In Graham Joyce's new book, 1976 is the year that student David turns up in Skegness, looking for work on at a run down holiday camp. Although David remembers nothing about it, Skegness was where his father died when he was three, and that event haunts the book as he settles down to a summer organising
Jack Haringa
Dec 31, 2013 rated it it was amazing  ·  review of another edition
Graham Joyce continues his run of beautifully crafted, deeply thoughtful, and immensely affecting novels with 2013's The Year of the Ladybird. While the story is lightly tinged with the supernatural, it is in the main an affecting character study and coming of age tale set in the early '70s in Skegness, a British seaside resort. In some ways, Joyce is offering an English reflection of this year's Joyland by Stephen King, and it's interesting to consider how the two books were written and ...more
Tudor Ciocarlie
Another very good novel by Graham Joyce, The Year of the Ladybird is a ghost story, but like all great ghosts stories, this book is not about dead people, but about the minds of the living ones.
Nancy Oakes
Tough book to rate, but only because I was expecting a "ghost story" as promised by the subtitle of the novel and instead got a coming-of-age story with a couple of ghosts and a psychic laundress thrown in. I'll call it a 7 out of 10, which isn't measurable on a 5-star rating scale. You can read this short version OR you can click here to get to the longer discussion at my online reading journal.

The Year of the Ladybird surprisingly has much the same feel as Stephen King's recent Joyland, in
The Strange and The Curious
Graham Joyce has completely captured the era and culture in which this book is set in, with the troubled and confusing turmoil of racial / political agendas mixed in alongside the somewhat oxymoron element of a fun and friendly holiday camp. Of course, behind the scenes of the happy façade, our protagonist David soon meets an array of memorable characters. His youthful naivety sees him accidentally attend a National Front meeting and his teenage libido catapults him into trouble quickly.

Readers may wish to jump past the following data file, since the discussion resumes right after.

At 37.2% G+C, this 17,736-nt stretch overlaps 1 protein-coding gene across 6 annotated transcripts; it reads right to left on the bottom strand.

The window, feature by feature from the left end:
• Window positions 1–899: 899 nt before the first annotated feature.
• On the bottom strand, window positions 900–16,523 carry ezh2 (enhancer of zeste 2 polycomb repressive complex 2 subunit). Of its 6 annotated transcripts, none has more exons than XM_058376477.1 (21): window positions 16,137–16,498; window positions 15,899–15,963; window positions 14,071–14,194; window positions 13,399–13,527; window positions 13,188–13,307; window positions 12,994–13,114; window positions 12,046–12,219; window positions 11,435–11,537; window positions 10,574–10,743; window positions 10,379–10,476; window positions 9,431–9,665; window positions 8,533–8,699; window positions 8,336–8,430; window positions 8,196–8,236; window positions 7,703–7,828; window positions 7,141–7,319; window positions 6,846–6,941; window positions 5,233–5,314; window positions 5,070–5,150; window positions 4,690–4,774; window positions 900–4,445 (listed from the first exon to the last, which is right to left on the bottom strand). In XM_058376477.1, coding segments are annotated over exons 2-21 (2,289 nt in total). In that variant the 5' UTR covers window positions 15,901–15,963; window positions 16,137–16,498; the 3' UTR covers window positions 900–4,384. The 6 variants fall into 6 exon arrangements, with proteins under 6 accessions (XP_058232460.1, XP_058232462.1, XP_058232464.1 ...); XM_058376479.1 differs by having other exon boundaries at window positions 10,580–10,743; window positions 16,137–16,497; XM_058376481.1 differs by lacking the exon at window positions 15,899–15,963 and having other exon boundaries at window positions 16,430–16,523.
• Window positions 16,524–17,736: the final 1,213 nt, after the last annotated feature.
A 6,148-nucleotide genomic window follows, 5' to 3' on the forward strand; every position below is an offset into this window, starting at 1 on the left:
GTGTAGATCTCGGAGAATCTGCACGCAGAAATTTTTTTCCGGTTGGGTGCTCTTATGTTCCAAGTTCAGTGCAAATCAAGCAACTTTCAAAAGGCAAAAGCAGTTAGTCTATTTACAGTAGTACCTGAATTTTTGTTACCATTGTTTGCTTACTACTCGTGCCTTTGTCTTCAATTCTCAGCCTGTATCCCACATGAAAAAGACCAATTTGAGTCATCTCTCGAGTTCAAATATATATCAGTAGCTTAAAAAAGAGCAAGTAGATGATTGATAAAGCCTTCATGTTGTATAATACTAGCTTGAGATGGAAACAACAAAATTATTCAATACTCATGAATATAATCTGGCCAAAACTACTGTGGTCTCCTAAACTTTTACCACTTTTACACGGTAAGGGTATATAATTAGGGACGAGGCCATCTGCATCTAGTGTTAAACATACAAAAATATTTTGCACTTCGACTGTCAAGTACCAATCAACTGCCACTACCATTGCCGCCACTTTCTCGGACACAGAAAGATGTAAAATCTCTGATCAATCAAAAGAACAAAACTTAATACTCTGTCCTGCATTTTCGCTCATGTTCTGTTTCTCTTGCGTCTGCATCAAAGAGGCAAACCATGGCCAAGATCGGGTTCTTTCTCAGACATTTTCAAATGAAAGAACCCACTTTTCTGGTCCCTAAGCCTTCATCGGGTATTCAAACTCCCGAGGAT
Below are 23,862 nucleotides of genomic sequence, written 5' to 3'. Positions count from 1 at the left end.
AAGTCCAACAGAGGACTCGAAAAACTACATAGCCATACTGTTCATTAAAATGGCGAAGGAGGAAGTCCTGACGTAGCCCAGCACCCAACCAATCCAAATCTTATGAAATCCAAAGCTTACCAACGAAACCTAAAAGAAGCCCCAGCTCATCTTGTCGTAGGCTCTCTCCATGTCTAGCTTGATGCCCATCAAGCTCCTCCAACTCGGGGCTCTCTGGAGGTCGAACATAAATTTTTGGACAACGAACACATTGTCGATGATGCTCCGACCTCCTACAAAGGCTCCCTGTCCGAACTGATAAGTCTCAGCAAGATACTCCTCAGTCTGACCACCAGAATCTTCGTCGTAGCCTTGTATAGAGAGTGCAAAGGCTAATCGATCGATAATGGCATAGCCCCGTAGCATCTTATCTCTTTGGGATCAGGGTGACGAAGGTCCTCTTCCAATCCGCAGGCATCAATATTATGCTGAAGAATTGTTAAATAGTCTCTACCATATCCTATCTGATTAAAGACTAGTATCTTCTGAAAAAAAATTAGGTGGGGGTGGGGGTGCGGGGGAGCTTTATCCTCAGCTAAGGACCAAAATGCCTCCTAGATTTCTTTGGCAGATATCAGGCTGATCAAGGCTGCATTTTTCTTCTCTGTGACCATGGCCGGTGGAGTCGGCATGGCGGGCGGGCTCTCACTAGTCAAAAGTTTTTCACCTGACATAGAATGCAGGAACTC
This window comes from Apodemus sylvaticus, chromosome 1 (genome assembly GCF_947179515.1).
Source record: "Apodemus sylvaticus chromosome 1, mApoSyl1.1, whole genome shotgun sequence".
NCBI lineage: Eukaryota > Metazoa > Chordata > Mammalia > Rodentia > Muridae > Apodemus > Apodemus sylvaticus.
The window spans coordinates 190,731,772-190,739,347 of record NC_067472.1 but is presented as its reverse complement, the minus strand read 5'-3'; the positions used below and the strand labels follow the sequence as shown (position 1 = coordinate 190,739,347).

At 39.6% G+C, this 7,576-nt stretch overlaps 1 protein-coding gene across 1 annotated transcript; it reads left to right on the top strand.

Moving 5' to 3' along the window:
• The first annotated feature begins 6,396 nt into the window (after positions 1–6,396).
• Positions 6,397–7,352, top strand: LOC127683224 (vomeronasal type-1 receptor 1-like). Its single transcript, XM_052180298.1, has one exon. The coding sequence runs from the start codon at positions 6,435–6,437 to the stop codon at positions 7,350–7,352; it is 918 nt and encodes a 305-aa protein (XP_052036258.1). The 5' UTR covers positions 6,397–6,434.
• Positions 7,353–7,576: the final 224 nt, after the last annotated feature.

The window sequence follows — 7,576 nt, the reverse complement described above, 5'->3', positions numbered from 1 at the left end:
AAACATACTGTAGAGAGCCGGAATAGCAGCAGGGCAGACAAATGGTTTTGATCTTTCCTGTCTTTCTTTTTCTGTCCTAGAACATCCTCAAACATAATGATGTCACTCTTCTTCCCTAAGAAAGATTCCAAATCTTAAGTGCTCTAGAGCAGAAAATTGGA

Oct 28, 2015 rated it liked it
Shelves: 2015
I enjoyed the period depicted. I was also fond of David, he's nondescript yet fascinating. He's invisible but visible. His plainness is what I find appealing, apparently others in the narrative as well. His vulnerability and innocence endearing. Other characters were memorable in their motley way.

The narrative skims the 1970's, Britain's dying seaside resort business, the recession, the hottest summer, and the National Front which is grand, however, the minimal length prevents from delving into
Aug 21, 2013 rated it liked it
I couldn't help being a little disappointed with this one. The story is a great one, but the writing -- and I feel guilty even thinking this, knowing what Mr. Joyce himself must have feared: that this will be the last Graham Joyce novel -- is a little scattered. It's almost as if you can read in the prose how the author was feeling that day. There will occasionally be a 20-page stretch that just burns everything down, totally brilliant, and then there will be a chapter that stumbles a bit, and ...more
Aug 03, 2013 rated it really liked it  ·  review of another edition
Thoroughly engaging. I consumed it in a single sitting.
Mark Graham
Oct 26, 2013 rated it it was amazing
This is the U.S. version of THE YEAR OF THE LADYBIRD. I couldn't wait for it, so I ordered it from Amazon UK. It is terrific, like all of Graham's novels.
Mar 03, 2018 rated it really liked it
Recommends it for: Jolly punters
Recommended to Alan by: Previous work
Trudging slowly over wet sand
Back to the bench where your clothes were stolen
This is the coastal town
That they forgot to close down...

The Smiths, "Everyday Is Like Sunday"
Morrissey wasn't singing about Skegness on England's eastern shore, the setting of Graham Joyce's The Ghost in the Electric Blue Suitbut he could have been. David Barwise arrives in that fast-fading coastal town in June 1976, at the start of high tourist season, during one of the hottest summers the country had ever undergone